Sunday, July 29, 2012

The Genius and Love

The last time I wrote about Theodore Dreiser's “The Genius” (July 4th), Eugene Witla was romantically involved with two young women, Angela Blue and Ruby Kenny, at the same time. Because, unlike with Ruby, Angela didn't yield herself to Eugene, he found this particularly titillating. As a result, Angela slowly gained the ascendancy over Ruby for Eugene's affections.

Angela was hoping Eugene would offer her his hand in marriage, for her situation was getting to be desperate. She was five years older than Eugene, nearing thirty – the age when she would be in danger of becoming forever an Old Maid.

While Eugene liked romance, he wasn't big on marriage. Angela, realising that if she was to hold on to Eugene she would have to yield herself to him, accordingly did. Then she said to him in so many words that if she couldn't be married, so to be left on the shelf as an Old Maid, she would drown herself in a lake.

Being not totally devoid of conscience, Eugene promised to marry Angela. First, though, he planned to move to New York City where there were more opportunities for him as an artist. Once established there, he would send for Angela and they would marry.

However, in New York City, Eugene met young women, like Miriam Finch and Christine Channing, who, through their sophistication and erudition, made Angela seem to him a country bumpkin.

Nonetheless, and with a heavy heart, Eugene eventually did send for Angela, and they were married. Then they moved to Paris for a short while.

Angela was the very model of a selfless wife. She took care of all the household duties, thereby freeing Eugene to devote all his time to his painting.
.....Only at night when there were no alien sights and sounds to engage his attention, when not even his art could come between them, and she could draw him into her arms and submerge his restless spirit in the tides of her love did she feel his equal – really worthy of him.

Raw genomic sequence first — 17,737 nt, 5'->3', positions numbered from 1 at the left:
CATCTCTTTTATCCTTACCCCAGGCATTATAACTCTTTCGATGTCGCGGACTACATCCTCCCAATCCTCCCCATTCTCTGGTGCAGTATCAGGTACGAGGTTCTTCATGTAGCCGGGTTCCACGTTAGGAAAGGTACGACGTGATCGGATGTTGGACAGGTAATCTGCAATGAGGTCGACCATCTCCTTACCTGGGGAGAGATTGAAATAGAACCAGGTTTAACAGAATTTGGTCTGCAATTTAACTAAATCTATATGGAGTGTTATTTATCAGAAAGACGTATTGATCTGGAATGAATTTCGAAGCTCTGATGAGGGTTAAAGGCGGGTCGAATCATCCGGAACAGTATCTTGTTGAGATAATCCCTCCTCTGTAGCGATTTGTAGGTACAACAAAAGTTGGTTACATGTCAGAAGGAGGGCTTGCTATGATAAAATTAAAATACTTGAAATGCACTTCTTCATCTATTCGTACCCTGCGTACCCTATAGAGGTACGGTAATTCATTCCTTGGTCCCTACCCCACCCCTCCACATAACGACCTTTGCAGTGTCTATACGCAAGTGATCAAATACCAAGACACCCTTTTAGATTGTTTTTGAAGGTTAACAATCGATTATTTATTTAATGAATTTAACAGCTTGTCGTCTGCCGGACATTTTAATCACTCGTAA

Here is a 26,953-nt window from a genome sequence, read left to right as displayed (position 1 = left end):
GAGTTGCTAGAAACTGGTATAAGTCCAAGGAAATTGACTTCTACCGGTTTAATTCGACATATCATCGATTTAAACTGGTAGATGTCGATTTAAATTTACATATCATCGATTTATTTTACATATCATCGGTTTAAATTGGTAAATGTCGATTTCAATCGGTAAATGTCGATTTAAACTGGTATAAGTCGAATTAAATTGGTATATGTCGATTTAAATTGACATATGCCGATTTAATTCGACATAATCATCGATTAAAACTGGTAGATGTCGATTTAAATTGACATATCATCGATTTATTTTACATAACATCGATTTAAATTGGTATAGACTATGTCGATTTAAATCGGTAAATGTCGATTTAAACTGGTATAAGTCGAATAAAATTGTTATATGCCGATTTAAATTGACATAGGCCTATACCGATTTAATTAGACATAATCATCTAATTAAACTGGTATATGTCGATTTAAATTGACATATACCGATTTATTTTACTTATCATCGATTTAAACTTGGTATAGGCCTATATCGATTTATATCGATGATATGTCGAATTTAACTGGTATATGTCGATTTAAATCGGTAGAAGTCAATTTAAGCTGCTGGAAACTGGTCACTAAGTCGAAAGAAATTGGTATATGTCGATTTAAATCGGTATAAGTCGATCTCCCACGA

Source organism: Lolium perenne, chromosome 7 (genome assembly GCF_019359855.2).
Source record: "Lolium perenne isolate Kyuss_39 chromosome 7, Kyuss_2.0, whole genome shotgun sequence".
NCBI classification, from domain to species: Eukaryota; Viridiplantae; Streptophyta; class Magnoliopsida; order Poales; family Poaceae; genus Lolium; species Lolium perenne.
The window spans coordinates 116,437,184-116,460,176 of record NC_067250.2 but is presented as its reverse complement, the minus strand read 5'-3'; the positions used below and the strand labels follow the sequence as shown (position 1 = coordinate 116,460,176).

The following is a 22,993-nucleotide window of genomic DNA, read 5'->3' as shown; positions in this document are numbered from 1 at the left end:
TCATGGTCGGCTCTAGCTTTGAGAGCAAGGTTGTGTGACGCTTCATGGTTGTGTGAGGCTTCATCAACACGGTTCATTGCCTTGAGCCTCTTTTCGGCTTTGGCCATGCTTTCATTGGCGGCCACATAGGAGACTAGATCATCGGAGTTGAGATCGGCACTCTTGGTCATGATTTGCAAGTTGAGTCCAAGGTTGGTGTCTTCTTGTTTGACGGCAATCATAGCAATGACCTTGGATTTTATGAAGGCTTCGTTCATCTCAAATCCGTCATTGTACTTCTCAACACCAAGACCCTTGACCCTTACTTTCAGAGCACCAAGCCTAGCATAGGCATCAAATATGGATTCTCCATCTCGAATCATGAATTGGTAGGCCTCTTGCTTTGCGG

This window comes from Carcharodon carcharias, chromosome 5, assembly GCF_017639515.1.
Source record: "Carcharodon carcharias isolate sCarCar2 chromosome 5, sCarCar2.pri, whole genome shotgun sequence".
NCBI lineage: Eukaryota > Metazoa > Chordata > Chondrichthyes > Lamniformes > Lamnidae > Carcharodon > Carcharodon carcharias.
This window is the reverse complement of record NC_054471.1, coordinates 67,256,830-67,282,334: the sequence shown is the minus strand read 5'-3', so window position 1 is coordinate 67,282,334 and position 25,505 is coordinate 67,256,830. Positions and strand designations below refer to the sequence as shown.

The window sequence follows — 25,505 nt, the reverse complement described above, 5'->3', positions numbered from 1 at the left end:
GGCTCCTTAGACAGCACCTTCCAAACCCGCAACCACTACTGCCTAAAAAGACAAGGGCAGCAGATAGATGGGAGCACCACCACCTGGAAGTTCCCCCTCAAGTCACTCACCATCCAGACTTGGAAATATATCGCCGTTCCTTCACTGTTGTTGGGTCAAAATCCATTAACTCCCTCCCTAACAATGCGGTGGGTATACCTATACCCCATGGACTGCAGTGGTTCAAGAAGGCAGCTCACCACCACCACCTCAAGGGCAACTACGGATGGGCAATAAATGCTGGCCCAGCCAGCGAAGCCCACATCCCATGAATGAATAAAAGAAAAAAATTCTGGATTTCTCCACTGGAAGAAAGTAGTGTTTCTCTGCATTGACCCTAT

These transports which came with the darkness or with the mellow light of the little oil lamp that hung in chains from the ceiling near their wide bed, or in the faint freshness of dawn with the birds cheeping from the one tree of the little garden below – were to her at once utterly generous and profoundly selfish. She had eagerly absorbed Eugene's philosophy of self-indulgent joy where it concerned themselves – all the more readily as it coincided with her own vague ideas and her own hot impulses.

Angela had come to marriage through years of self-denial, years of bitter longing for the marriage that perhaps would never be, and out of these years she had come to the marriage bed with a cumulative and intense passion.

Without any knowledge either of the ethics or physiology of sex, except as pertained to her state as a virgin, she was vastly ignorant of marriage itself; the hearsay of girls, the unequivocal confessions of newly-married women, and the advice of her elder sister had left her almost as ignorant as before, and now she explored its mysteries with abandon, convinced that the unrestrained gratification of passion was normal and excellent........

Beginning with their life in the studio in Washington Square, and continuing with even greater fervour now in Paris, there was what might be described as a prolonged riot of indulgence between them, bearing no relation to any necessity in their natures, and certainly none to the demands which Eugene's intellectual and artistic tasks laid upon him. She was to Eugene astonishing and delightful; and yet perhaps not so much delightful as astonishing.......”

Could “Fifty Shades of Grey” do better?

Can we even wonder why “The Genius”, shortly after being published, was Banned, and could only be re-published several years afterwards?